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Books for those in ministry organizations who desire to take their leadership, teams, governance, and ministry effectiveness to the next level.

03 Jul '08

What spells success for you?

Posted by T.J. Addington in Healthy leaders, Intentional living, ministry teams


Fast-forward your life to the day of your funeral. Your family is there, as well as your friends and colleagues. What are they saying about your life? What are your children remembering? Your spouse! Those who knew you best? If there were a handful of things you would want to be known by, what would they be?

Assume that you have five years left in your current ministry. If you could accomplish three-to-five things that leave a lasting influence, what would they be?

What you have just identified are the big rocks of your life. They are the key results that you want your life and your work to have? Getting these big rocks right is one of the most important things we can do if we are going to live intentionally and focus on results. If we don't know the big rocks, we don't know where to focus our activity.

Now take another moment and answer this question for each of the big rocks above for your life and work. How strategically is my activity aligned with the few key results I want for my life and work? Be honest with yourself.

KRAs are Key Result Areas. Understanding of and commitment to KRAs is a major contributor in moving from activity to focused living (activity and results are two different things). Much of what we have been taught or seen modeled that is related to how we structure our lives, focuses around activity. For instance, most job descriptions are a description of the activities that the job entails. The message is that if one carries out the activities found in the job description they will have been successful in their work. But it is not true!

There is a major fallacy here because activity does not equal results. There are many people whose work lives are filled with activity but there is not much to show for it. All of us are busy with activity but activity is not the relevant issue.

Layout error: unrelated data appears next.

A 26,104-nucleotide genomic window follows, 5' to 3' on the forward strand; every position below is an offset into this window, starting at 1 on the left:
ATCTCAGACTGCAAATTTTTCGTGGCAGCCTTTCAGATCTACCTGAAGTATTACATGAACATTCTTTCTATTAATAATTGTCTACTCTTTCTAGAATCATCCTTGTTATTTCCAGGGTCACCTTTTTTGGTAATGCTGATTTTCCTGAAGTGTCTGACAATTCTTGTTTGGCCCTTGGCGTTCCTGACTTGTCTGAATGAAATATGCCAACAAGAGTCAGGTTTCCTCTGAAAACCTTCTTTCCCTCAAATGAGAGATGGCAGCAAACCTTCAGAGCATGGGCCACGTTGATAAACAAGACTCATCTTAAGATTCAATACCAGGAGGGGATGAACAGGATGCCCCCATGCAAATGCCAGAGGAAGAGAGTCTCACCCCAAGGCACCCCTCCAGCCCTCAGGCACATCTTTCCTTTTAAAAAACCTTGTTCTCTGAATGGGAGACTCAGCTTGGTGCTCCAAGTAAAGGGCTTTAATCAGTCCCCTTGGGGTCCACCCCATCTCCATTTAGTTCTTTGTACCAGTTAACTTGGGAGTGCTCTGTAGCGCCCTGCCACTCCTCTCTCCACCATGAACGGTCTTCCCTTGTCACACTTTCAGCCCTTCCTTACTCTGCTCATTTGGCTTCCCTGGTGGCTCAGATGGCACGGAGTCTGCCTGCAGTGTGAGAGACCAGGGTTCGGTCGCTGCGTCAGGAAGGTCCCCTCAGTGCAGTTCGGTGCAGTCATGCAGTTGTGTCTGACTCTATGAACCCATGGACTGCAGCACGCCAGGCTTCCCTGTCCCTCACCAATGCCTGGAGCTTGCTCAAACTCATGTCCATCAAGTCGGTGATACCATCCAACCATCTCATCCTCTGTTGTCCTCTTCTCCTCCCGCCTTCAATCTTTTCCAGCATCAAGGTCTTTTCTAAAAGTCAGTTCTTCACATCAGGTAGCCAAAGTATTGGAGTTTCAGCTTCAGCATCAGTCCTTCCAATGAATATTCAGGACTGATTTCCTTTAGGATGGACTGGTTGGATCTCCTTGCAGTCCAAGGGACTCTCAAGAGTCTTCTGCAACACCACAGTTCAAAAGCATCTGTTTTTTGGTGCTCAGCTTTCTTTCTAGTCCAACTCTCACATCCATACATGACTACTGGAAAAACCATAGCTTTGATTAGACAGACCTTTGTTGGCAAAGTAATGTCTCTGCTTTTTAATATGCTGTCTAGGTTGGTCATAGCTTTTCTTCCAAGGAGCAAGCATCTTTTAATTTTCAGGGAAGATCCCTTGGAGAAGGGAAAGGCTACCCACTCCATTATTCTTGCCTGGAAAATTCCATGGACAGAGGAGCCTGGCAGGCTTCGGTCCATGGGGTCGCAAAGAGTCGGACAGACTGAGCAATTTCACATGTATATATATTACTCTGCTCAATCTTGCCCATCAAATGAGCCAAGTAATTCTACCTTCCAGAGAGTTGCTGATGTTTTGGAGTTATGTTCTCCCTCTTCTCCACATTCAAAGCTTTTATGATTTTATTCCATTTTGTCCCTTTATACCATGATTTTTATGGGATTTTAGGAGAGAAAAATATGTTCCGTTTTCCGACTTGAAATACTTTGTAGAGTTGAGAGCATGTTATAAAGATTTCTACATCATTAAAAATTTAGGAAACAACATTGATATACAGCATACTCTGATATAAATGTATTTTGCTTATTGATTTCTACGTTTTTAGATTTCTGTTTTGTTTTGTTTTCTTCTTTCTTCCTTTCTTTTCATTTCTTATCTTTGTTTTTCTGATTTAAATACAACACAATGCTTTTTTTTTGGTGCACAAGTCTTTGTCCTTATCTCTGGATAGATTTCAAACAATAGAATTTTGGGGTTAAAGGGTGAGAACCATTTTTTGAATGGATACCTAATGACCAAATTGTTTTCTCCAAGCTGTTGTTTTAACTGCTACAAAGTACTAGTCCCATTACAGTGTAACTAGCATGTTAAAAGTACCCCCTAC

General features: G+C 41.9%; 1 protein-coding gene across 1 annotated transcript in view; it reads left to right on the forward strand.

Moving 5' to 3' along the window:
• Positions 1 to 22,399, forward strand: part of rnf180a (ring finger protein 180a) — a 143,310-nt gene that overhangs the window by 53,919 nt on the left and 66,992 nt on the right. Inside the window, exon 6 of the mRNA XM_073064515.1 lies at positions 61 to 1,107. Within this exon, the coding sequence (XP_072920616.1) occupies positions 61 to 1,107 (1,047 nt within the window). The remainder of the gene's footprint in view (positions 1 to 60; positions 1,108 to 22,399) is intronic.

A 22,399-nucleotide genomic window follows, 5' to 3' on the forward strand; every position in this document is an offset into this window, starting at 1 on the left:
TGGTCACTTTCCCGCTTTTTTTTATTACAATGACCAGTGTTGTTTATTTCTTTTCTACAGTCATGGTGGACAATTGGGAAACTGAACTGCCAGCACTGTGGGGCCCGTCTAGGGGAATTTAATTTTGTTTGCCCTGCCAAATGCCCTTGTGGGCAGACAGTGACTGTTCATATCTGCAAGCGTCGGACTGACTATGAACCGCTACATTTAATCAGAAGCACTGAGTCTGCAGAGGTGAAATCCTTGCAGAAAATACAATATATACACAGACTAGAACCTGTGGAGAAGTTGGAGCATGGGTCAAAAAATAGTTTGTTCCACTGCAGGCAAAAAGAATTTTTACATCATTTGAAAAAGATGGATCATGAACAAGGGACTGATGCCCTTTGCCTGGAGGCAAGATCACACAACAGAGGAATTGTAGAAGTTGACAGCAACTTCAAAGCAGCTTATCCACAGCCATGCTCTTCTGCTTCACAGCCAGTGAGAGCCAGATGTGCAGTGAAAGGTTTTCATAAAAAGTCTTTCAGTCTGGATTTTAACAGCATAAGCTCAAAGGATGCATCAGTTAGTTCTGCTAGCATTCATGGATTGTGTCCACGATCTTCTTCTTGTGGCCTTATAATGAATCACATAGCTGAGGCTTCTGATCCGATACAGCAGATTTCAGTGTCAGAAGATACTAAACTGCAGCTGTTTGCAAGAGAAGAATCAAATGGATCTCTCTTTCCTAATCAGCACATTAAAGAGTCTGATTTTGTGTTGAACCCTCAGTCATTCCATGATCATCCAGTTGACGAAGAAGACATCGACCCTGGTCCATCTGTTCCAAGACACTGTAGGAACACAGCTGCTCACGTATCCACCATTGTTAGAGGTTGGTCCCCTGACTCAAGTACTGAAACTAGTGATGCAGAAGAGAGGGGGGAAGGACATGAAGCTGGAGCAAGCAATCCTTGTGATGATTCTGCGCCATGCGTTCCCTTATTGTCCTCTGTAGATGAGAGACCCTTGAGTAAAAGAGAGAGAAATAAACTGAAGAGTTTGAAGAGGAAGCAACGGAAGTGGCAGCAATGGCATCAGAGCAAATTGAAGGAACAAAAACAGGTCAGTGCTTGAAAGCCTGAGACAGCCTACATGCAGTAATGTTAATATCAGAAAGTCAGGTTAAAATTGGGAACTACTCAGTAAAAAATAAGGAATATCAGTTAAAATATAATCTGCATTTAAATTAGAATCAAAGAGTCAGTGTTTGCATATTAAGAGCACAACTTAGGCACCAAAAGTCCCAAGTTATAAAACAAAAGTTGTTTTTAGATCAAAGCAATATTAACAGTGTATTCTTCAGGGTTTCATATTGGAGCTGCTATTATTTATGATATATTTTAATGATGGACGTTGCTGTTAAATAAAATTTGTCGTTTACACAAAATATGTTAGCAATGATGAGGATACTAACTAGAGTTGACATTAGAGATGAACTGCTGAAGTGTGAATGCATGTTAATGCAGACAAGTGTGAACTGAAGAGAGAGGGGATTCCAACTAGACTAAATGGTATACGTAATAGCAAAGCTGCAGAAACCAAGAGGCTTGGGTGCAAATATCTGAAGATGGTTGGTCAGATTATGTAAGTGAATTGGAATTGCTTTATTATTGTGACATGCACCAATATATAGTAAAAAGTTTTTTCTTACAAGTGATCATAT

Key Result Areas are the specific results that spell success for us in our job and life. KRAs do not spell out how we will achieve those results (activity) but describes the definition of success (results). KRAs define the critical areas of success that one must achieve if one is going to be successful in one's work.

Because KRAs define what success looks like, they cut through the clutter of activity and get to the heart of the matter - what our activity must lead to. They answer the question of success and are applicable in both our personal and professional lives. KRAs do not define activity, goals or methods. They define the end result of our work, the ultimate outcome that we want to see in any given year. Goals and methodology come after we have defined our KRA's.

Why KRAs? Key Result Areas allow us to focus on the critical rather than be driven by the urgent. They clarify the non-negotiable priorities and allow us to make decisions about our time and energy on the basis of a set of clear outcomes that will allow us to fulfill God's call on our lives.

Think of all the demands on your time. Some of those demands come from others who love to tell you what is important for you and how you should spend your time. All of us have options and opportunities as to what we could do with our time and we face regular pressures to fulfill the expectations of others. We face the challenges:
  • How do we prioritize?
  • How do we schedule?
  • What gives us the confidence to say yes or no?
  • Where do we focus?
  • How do we deal with competing voices?
  • How do we free ourselves from the tyranny of the urgent?
The answer is to identify your Key result Areas. They become your key focus and priorities and the grid from which you can answer these questions.

My Key result areas are these:

1. Personal Development: Ensuring that I live an intentional life in my spiritual, family, emotional, relational and professional life.

2. Strategic leadership: Providing strategic leadership to the organization or the part of the organization that I lead.

3. Strong team: Building a healthy, unified, aligned, strategic and results oriented team.

4. Leadership Development: Develop current and future leaders.

5. Mobilizing Resources: Mobilize key resources necessary for the ministry of the team to flourish.

Have you identified what spells success for you?